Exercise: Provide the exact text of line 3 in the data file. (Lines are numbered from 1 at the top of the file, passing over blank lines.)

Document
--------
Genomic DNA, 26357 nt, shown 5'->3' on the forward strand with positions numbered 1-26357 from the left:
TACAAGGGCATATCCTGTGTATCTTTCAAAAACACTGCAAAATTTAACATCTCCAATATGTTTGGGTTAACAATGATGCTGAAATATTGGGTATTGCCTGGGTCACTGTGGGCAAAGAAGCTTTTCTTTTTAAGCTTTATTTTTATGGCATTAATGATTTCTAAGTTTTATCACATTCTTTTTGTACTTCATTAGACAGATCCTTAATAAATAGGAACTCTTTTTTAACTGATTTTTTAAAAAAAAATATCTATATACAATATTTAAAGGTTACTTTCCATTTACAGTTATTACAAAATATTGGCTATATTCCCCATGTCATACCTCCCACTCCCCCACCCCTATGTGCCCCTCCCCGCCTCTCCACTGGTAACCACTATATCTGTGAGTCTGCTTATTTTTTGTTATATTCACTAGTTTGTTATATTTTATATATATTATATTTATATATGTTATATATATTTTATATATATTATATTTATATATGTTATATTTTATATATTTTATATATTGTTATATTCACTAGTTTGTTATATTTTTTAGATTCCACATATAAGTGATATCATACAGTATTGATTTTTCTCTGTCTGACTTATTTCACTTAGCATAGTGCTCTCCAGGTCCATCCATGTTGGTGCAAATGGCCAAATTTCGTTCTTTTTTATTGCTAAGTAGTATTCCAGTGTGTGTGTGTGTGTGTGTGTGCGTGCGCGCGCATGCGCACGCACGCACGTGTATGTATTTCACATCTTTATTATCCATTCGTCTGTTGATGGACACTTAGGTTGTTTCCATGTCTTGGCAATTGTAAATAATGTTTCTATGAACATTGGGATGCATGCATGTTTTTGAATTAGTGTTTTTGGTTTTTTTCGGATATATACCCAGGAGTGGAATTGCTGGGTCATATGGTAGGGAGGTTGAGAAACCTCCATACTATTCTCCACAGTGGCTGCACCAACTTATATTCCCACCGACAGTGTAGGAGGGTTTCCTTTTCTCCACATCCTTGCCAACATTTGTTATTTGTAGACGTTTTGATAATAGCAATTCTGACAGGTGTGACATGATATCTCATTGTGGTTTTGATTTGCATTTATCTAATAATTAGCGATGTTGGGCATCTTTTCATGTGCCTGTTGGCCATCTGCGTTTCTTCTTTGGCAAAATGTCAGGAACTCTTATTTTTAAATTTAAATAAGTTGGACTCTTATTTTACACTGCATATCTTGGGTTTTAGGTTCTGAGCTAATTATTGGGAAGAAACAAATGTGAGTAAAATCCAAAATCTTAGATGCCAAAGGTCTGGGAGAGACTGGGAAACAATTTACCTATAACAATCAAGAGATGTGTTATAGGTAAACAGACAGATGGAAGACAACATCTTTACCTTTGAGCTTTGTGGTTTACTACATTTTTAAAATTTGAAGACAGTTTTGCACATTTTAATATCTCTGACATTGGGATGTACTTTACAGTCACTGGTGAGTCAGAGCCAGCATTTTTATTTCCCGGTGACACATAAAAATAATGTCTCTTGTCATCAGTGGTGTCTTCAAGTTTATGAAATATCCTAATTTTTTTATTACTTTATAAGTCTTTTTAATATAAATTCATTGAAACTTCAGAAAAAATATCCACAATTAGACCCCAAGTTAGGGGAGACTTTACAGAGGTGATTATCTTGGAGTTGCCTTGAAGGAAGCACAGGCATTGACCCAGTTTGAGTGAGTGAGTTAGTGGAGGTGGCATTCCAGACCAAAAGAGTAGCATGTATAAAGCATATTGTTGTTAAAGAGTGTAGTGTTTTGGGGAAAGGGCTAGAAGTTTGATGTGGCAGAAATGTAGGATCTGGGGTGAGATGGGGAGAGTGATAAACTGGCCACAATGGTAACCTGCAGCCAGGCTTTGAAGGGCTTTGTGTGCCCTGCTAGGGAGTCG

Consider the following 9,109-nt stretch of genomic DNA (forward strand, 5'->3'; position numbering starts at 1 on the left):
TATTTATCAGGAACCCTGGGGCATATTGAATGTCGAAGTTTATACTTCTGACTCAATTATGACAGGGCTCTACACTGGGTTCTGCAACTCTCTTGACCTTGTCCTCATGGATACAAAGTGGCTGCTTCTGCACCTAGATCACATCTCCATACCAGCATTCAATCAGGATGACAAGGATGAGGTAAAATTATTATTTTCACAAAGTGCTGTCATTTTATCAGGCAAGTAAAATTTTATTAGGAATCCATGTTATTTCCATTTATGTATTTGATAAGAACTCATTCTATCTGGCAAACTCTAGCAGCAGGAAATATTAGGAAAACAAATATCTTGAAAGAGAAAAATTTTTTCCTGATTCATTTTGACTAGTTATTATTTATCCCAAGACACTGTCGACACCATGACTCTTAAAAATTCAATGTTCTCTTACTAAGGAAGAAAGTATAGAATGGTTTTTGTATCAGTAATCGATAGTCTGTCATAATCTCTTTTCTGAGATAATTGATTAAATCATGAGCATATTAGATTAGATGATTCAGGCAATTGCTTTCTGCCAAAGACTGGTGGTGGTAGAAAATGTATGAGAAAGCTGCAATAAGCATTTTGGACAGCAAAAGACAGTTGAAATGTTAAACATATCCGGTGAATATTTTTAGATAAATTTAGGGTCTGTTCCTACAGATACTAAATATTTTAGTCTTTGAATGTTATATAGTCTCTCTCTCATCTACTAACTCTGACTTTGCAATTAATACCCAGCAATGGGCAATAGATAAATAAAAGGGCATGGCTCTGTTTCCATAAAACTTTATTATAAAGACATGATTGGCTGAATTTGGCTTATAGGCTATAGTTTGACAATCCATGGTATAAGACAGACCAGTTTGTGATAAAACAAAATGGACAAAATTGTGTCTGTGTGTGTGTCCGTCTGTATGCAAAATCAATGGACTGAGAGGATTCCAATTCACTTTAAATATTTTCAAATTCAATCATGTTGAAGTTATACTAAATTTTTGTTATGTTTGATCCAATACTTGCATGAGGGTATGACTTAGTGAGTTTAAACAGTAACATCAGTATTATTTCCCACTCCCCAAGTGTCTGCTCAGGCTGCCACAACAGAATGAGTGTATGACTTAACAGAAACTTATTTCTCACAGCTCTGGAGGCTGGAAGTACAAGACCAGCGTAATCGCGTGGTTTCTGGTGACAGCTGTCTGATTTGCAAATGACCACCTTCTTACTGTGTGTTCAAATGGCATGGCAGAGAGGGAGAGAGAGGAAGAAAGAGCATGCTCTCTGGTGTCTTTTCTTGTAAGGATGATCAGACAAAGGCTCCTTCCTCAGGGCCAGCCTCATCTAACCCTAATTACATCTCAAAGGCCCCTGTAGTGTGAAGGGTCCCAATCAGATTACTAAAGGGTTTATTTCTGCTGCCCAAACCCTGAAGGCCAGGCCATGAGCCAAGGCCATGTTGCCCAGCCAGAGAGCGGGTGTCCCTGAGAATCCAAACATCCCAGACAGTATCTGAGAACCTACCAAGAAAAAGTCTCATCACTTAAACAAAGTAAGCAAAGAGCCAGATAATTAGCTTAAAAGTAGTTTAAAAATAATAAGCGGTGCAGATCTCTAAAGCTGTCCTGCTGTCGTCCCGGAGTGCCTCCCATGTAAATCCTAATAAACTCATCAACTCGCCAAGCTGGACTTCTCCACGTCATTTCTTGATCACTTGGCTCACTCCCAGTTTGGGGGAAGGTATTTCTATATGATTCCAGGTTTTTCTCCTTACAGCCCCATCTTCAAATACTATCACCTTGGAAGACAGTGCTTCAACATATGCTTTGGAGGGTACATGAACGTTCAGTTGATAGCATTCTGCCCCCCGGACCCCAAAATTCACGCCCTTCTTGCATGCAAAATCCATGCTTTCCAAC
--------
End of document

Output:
Consider the following 9,109-nt stretch of genomic DNA (forward strand, 5'->3'; position numbering starts at 1 on the left):